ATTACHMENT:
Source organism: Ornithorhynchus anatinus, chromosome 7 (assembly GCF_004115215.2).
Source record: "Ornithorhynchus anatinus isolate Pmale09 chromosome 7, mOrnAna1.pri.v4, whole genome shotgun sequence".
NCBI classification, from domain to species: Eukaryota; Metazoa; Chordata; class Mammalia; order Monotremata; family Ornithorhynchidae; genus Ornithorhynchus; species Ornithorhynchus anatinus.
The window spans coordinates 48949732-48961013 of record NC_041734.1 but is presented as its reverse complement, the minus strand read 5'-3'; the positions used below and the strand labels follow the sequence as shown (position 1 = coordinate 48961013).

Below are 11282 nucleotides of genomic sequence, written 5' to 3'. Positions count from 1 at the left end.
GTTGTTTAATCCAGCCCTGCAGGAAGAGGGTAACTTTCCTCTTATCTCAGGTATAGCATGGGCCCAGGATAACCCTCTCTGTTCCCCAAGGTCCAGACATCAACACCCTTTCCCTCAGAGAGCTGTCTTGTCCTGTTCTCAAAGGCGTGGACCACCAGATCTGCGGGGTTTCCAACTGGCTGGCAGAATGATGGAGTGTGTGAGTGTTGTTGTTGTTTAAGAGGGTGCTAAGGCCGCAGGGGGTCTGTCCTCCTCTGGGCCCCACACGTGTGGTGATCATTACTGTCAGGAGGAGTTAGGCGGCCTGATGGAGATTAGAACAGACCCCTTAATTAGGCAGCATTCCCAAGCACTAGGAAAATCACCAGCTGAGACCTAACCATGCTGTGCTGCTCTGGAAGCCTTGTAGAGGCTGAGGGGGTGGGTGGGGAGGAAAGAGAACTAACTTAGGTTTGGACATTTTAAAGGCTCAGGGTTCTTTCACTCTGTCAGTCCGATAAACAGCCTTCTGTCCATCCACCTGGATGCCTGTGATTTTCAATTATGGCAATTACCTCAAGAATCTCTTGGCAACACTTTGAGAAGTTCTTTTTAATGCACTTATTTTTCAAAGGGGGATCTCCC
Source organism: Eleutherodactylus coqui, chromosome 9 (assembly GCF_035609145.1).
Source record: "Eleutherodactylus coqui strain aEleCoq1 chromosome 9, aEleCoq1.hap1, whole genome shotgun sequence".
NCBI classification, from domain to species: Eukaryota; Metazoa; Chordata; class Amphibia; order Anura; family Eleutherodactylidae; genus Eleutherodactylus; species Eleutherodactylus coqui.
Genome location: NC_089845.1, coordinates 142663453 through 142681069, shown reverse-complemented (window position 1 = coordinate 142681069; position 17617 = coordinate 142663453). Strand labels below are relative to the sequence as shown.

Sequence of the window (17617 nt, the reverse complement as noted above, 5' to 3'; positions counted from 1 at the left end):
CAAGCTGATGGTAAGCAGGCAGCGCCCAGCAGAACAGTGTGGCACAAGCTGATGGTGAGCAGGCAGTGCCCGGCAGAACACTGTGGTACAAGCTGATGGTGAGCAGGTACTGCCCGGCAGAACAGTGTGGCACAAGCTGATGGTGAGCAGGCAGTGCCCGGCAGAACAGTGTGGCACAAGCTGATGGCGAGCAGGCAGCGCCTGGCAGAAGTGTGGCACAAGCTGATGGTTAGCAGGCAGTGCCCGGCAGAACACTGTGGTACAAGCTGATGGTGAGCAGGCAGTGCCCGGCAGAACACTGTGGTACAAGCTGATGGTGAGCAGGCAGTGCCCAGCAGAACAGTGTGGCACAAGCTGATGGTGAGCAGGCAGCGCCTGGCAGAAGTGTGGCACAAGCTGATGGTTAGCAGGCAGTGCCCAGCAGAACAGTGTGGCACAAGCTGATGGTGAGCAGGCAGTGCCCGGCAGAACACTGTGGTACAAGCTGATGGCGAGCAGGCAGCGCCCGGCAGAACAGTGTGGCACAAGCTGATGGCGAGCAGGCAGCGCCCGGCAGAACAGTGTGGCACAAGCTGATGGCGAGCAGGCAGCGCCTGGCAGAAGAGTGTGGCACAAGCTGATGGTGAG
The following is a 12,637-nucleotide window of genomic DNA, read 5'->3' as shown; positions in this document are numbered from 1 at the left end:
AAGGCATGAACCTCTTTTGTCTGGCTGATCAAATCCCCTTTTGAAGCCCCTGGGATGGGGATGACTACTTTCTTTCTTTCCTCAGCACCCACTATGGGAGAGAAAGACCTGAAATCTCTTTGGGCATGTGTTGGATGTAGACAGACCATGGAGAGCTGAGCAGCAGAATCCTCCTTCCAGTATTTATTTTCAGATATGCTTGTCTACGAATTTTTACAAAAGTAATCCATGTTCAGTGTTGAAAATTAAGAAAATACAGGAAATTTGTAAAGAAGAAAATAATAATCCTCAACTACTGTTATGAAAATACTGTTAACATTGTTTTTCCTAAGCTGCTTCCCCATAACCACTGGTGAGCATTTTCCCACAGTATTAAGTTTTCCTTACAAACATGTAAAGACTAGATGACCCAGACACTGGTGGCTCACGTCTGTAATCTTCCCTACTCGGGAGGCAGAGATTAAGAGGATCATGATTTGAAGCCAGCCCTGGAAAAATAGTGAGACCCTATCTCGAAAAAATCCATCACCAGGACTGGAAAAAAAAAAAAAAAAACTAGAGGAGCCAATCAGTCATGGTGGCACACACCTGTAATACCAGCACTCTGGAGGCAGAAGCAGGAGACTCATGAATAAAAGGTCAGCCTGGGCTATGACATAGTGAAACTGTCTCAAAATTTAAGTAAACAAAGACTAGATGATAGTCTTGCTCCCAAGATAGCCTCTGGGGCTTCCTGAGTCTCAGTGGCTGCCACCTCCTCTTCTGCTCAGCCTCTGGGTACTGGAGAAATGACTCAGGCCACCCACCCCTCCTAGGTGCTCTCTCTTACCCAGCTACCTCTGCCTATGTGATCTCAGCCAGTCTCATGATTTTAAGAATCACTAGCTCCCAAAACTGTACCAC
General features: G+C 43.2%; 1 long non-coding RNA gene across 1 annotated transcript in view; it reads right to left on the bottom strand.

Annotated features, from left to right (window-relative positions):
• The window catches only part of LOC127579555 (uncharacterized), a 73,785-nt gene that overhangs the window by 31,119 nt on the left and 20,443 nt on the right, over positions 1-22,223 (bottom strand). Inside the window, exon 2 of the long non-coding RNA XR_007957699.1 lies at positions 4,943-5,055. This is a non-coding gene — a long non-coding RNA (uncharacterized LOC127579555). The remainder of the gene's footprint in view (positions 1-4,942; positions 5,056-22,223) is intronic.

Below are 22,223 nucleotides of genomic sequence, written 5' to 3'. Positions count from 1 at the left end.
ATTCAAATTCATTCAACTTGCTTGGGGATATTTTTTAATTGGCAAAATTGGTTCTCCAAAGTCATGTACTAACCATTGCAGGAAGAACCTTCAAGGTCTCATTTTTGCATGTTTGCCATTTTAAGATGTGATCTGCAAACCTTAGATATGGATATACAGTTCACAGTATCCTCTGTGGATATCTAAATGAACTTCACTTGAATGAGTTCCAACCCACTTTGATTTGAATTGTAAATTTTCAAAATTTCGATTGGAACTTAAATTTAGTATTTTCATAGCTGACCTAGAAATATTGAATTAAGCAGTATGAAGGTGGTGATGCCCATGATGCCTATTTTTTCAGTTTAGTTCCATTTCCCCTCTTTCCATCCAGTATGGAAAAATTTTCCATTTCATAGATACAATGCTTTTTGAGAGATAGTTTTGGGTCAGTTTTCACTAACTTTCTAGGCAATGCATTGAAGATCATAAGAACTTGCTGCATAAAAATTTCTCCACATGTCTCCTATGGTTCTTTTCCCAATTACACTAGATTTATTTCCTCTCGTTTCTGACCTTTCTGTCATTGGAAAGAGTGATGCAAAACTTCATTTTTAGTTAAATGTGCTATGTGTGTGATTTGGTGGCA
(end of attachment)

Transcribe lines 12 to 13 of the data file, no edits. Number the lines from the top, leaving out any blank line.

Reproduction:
CAAGCTGATGGTAAGCAGGCAGCGCCCAGCAGAACAGTGTGGCACAAGCTGATGGTGAGCAGGCAGTGCCCGGCAGAACACTGTGGTACAAGCTGATGGTGAGCAGGTACTGCCCGGCAGAACAGTGTGGCACAAGCTGATGGTGAGCAGGCAGTGCCCGGCAGAACAGTGTGGCACAAGCTGATGGCGAGCAGGCAGCGCCTGGCAGAAGTGTGGCACAAGCTGATGGTTAGCAGGCAGTGCCCGGCAGAACACTGTGGTACAAGCTGATGGTGAGCAGGCAGTGCCCGGCAGAACACTGTGGTACAAGCTGATGGTGAGCAGGCAGTGCCCAGCAGAACAGTGTGGCACAAGCTGATGGTGAGCAGGCAGCGCCTGGCAGAAGTGTGGCACAAGCTGATGGTTAGCAGGCAGTGCCCAGCAGAACAGTGTGGCACAAGCTGATGGTGAGCAGGCAGTGCCCGGCAGAACACTGTGGTACAAGCTGATGGCGAGCAGGCAGCGCCCGGCAGAACAGTGTGGCACAAGCTGATGGCGAGCAGGCAGCGCCCGGCAGAACAGTGTGGCACAAGCTGATGGCGAGCAGGCAGCGCCTGGCAGAAGAGTGTGGCACAAGCTGATGGTGAG
The following is a 12,637-nucleotide window of genomic DNA, read 5'->3' as shown; positions in this document are numbered from 1 at the left end: